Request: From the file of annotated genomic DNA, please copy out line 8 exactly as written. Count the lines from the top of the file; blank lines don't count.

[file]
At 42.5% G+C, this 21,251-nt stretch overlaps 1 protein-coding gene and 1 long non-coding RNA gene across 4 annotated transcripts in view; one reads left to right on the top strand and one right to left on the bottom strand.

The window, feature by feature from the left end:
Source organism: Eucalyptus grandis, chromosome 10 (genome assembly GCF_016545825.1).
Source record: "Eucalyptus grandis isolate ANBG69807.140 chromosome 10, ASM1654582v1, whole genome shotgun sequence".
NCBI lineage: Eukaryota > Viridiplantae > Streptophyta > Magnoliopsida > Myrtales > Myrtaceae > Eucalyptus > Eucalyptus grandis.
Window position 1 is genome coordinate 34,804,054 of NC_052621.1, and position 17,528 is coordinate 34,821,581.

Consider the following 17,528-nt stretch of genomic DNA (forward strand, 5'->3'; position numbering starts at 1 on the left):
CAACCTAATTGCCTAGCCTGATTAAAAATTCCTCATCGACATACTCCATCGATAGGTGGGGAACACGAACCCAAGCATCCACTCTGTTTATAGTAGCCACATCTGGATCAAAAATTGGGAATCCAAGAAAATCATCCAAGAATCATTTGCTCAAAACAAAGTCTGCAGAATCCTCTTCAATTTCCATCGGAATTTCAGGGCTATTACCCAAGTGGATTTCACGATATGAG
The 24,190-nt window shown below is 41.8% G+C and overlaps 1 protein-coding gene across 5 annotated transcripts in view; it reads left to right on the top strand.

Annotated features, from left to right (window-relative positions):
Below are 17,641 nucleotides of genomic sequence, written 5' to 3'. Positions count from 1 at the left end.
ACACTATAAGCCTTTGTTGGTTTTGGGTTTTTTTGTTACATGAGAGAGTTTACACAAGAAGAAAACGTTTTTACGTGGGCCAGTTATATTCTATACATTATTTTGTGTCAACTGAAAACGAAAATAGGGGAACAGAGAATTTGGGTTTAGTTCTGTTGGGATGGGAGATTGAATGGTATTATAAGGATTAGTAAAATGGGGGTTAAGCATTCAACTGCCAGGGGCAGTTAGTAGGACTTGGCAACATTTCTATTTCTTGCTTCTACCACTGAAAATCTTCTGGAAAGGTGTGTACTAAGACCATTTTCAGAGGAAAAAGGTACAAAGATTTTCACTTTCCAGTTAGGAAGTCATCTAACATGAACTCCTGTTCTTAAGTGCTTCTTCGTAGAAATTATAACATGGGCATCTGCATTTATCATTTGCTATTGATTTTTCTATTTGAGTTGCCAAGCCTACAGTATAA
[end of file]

CAACCTAATTGCCTAGCCTGATTAAAAATTCCTCATCGACATACTCCATCGATAGGTGGGGAACACGAACCCAAGCATCCACTCTGTTTATAGTAGCCACATCTGGATCAAAAATTGGGAATCCAAGAAAATCATCCAAGAATCATTTGCTCAAAACAAAGTCTGCAGAATCCTCTTCAATTTCCATCGGAATTTCAGGGCTATTACCCAAGTGGATTTCACGATATGAG